8. God’s commandments exist for our own good. All the thou shalt’s and thou shalt not’s are there for a reason. And it isn’t because God is some kind of cosmic killjoy. It’s first of all a matter of perspective. When my one year old decides that crawling in the oven or playing with knives is a good idea, as a loving parent, I tell him he shouldn’t – even if it upsets him because he doesn’t understand. I know that a knife will cut him, or crawling in the oven may result in him being baked, but he doesn’t. If I only imposed rules on my children that they understood, my kids would be seriously injured – or worse – they’d be taken away from me, and I would probably go to jail for neglecting basic care for them. God is our loving father, who lays out commandments and direction for our lives because He loves us. When He tells us not to kill, it’s because He knows how sacred life is (He created it, after all.) When He tells us not to commit adultery – to see the beauty of the gift of our sexuality for what it was made for, it’s because He doesn’t want to see us hurt by falling short of what He made us for. Every commandment makes sense from this perspective… but you need to step back and see it that way.
9. All are called to be saints. God did not create us to be merely “good people.” He does not hope for us to be mediocre, or just barely enough. He made us for great good. You can see this around us in the world: giraffe’s don’t have “slightly larger” necks than everyone else… they are huge. Mountains are made to be grand to give us a sense of the vast beauty, power, and creativity of God. Likewise, each human life – body and soul – was made to be something that reflects the beauty and goodness of God. We do this by becoming saints. And God helps get us there: My grace is sufficient for you, for power is made perfect in weakness. (2 Corinthians 12:9.) This is something that Pope John Paul II and Mother Teresa repeated over and over again – they whom we view as modern saints looked and saw saints in progress all around them. We simply need to participate with the grace of God that is already at work in our hearts to get us there.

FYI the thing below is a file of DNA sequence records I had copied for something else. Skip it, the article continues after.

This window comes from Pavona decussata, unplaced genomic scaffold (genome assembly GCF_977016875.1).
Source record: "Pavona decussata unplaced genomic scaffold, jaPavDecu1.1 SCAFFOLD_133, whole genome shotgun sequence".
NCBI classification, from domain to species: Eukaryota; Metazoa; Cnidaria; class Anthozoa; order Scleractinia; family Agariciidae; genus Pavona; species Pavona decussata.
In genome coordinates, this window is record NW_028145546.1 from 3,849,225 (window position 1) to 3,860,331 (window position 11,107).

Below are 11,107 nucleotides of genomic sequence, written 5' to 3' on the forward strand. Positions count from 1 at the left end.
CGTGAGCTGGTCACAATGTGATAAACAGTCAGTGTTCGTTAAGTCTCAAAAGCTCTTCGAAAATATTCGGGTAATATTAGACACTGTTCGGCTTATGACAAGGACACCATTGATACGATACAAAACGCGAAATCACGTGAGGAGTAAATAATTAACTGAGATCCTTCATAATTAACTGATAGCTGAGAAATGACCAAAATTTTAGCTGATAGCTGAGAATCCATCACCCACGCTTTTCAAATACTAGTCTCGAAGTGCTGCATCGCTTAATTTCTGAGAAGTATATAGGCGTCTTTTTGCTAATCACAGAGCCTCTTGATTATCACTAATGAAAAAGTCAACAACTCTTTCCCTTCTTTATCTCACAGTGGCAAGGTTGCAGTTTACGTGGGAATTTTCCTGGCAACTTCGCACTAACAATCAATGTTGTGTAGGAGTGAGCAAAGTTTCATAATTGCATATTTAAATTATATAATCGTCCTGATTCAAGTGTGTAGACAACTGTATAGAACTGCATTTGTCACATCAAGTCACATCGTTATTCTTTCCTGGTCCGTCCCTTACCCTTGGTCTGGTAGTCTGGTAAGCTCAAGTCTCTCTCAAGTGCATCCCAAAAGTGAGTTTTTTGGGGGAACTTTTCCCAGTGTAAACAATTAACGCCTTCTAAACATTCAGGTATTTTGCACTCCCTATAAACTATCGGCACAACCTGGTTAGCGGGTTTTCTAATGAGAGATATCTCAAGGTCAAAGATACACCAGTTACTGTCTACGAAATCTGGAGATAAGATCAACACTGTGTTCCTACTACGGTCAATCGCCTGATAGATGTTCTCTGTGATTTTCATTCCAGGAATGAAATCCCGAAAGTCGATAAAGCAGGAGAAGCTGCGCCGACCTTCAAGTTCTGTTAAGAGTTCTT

10. God’s love demands a response. When St. John writes that God is love (1 John 4:8), he’s not simply putting out a mantra that’s meant to make us feel better. He wasn’t thinking of greeting cards, billboards, or twitter posts meant to console us. John was writing about a young suitor who professes his undying love for his bride. When I proposed to my bride, I wanted her to respond yes and let us build on this exchange as long as we both should live. As I mentioned before, this is a shadow, a reflection of what God’s love is like. He has professed His love clearly, distinctly, and definitively by His crucifixion and death. And He daily awaits a response from us. In every chapel in every home of the Missionaries of Charity, Mother Teresa’s sisters, it is written “I Thirst.” (see John 19:28.) Mother Teresa looked at this cry of Jesus from the cross to mean much more than just a physical thirst, she understood that He was thirsting for each of us- for our response to His love. And God still thirsts that each person would live a life that moment by moment is responding to His love in though, word, and deed.